The telephone rings at 5:45AM. Carlton Ritz slowly turns over and answers it.
"Good morning Stacey."
"Good morning Mr. Ritz. This is your wake-up call."
Carlton hasn't used an alarm clock in three years, not since becoming General Manager at City View Suites, a four-star hotel downtown. Wake-up calls keep him in touch with what his hotel's guests go through. The new girl, Stacey, has been doing a great job. The last wake up caller had a slight stutter.
Today is Saturday, which is usually a slower day because most of the business clients are sleeping in their own beds over the weekend. It might usually be slow, but not today—with a massive wedding reception booked for the ballroom at 4:00PM and a VIP crowd attending the mayor's fundraising dinner three hours later, the hotel has no vacancies left.
After a quick shower—with a little bar of soap and miniature bottle of shampoo—followed by a continental breakfast, at 7:00AM Carlton walks ten blocks to the hotel and stands for a moment outside the door to admire the entrance. There's something serene about the front lobby of a hotel in the morning; the big, open, immaculately clean space that's quiet now but ready to handle the hustle and bustle of a busy day.
Once Carlton takes the elevator up to the management offices, the first order of business is to meet with his assistant manager to review last night's numbers, as well as any complaints clients may have had. There's only one, a very rare and welcome occurrence. Apparently, the guest in Room 517 ordered room service—two steaks charred to a crisp and a glass of milk—and was delivered two steaks only well-done.
"It was the chef, Mr. Ritz. He refused to ruin the steaks."
"Send up a complimentary breakfast of whatever the guest would like, and I'll have a word with the chef."
Meeting adjourned at 9:00AM, Carlton takes some time to make some business phone calls, answer some business emails, and schedule some business meetings. It's always a good idea to stay on top of business—plus it's a good way to distract himself between staff meetings (by planning more of them).
Mr. Ritz then heads downstairs to another meeting, this one a 10:00AM interface with the housekeeping crew.
"Listen up folks: times are changing and we need to change with them. It turns out nobody uses those shower caps and shoehorns we've been leaving on the bathroom counters, so I need you to get rid of them. As of today, we're going to leave bottles of vanilla cake body balm butter. The company's research has shown that hipster guests will really enjoy it. Remember, this is not actual butter, so don't eat it."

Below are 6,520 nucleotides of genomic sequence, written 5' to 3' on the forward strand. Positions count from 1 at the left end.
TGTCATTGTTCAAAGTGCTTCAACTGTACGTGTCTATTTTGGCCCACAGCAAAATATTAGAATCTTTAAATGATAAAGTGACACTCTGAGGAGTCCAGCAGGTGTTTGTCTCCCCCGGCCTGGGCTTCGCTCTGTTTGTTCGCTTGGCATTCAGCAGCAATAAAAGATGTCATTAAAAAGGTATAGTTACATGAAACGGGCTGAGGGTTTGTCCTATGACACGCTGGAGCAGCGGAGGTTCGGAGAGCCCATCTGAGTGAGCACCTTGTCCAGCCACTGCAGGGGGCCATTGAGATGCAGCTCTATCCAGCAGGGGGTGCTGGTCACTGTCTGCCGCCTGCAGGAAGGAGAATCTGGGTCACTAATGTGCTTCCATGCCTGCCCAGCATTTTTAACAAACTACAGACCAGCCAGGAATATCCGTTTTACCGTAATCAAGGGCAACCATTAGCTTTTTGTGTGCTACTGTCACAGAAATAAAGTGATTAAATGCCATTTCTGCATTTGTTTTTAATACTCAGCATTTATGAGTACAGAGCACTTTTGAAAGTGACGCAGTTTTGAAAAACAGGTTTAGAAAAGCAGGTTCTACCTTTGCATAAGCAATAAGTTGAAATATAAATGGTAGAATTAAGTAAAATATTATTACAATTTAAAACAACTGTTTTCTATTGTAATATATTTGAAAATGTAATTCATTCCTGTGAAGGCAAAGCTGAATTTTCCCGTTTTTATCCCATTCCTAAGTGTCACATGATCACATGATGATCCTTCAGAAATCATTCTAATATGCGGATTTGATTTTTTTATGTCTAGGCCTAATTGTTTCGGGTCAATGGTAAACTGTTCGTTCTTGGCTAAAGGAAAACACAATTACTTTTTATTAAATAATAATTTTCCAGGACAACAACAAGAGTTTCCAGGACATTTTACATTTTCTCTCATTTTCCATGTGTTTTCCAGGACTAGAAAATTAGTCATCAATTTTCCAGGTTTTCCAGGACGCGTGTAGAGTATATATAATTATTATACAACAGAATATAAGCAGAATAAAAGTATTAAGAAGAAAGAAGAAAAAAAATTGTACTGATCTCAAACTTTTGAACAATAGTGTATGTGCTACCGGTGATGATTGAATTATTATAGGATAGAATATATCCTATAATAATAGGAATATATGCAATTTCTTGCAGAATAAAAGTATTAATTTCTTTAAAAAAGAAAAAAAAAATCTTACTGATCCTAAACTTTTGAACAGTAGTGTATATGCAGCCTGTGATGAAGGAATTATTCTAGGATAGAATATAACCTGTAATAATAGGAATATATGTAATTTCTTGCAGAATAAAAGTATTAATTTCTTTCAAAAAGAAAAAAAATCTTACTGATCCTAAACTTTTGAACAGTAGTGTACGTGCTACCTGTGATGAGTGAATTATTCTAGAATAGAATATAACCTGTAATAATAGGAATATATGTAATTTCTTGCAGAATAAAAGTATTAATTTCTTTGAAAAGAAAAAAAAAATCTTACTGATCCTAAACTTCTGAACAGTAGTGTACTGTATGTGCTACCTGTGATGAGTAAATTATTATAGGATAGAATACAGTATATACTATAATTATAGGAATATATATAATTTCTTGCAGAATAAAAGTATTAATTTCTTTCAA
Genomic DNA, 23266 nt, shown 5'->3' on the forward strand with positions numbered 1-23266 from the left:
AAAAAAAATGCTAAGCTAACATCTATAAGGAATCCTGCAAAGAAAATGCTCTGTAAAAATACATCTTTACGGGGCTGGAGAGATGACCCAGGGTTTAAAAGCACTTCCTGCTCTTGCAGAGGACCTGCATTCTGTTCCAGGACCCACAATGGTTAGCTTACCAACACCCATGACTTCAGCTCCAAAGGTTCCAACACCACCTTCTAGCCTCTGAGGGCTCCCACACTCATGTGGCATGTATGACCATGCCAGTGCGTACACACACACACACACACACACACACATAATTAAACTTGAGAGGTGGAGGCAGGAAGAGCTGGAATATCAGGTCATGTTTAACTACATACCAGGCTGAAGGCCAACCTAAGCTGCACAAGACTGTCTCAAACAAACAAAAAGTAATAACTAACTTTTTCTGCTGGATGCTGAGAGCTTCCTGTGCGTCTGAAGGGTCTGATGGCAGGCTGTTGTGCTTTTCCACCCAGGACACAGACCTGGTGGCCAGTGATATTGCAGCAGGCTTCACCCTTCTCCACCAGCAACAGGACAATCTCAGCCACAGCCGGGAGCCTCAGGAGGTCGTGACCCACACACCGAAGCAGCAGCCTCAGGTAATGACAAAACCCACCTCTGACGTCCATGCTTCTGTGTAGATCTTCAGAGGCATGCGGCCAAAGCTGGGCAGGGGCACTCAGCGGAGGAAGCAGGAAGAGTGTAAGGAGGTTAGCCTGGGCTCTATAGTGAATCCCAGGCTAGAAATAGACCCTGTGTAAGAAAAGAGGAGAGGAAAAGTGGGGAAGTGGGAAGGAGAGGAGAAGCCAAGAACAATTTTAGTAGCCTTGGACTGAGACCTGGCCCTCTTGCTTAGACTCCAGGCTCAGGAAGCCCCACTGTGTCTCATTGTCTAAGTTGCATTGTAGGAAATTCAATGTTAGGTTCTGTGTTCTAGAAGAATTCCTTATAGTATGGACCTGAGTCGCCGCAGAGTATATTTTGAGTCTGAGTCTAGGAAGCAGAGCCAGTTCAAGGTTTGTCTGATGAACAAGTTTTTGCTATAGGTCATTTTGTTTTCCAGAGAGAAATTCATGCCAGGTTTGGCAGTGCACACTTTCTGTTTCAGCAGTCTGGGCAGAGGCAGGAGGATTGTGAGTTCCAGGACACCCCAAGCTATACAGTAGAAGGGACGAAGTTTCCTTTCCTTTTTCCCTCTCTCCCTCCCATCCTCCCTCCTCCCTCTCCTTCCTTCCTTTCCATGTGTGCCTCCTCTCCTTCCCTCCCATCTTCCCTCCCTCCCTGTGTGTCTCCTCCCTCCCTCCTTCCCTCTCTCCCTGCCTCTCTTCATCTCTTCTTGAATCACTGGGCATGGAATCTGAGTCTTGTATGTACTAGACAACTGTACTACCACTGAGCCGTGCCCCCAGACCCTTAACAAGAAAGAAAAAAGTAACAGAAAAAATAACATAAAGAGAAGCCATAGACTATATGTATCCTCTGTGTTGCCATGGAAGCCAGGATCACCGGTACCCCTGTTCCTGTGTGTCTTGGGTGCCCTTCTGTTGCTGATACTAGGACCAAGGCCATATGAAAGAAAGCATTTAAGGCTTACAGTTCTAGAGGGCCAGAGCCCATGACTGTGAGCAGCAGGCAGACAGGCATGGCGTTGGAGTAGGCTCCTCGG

The head of housekeeping takes notes, and she circles that last one a few times in red pen—that one seems extra important.
After the meeting, Carlton spends more time in his office doing managerial things, then enters the dining area at 12:00PM to mingle with guests during lunch. He shakes hands and talks food with an elderly couple visiting from Ohio. One guest mistakes him for a waiter and asks for more orange juice. He politely accepts the mission, then goes to ask the chef in which of the seven refrigerators the juice is kept.
At 2:00PM, it's time to review the ballroom for the wedding reception. Florists and caterers have been hard at work all day making final arrangements. A string quartet is setting up in the corner and the walls are being draped with champagne-colored silk. Carlton meets with the wedding coordinator and goes over the itinerary for the evening.
Minutes later the bride comes storming in, and all of a sudden the room is buzzing with excitement. The next four hours are a whirlwind of celebratory activity in the ballroom. Thankfully, Carlton has other people to deal with all that "fun." He spends the time in his office, catching up on the day's reservation numbers and occasionally getting a harried call from his events manager about some new demand the bride's making.
After dinner in the employee cafeteria with some of the team, Carlton heads over to the smaller conference room where the fundraiser is being set up. Much like the wedding reception, he meets with the campaign director in charge of the evening. And much like before, the mayor comes in after a few minutes and suddenly everything's a whirlwind.
It's amazing how much city politics and huge wedding parties have in common.
At 6:30PM, Carlton lets the event manager know he's leaving, and that he can be reached on his cell if necessary. Both events are a smashing success, and the hotel is able to book two more receptions from the attendees that night. The day was long, but Carlton is able to head home knowing he's made his clients happy and his hotel a lot of money.
He's also planning on coming in at 10:00AM tomorrow. Since he's the boss, he gets to make that call, and after a day like today he's totally making that call.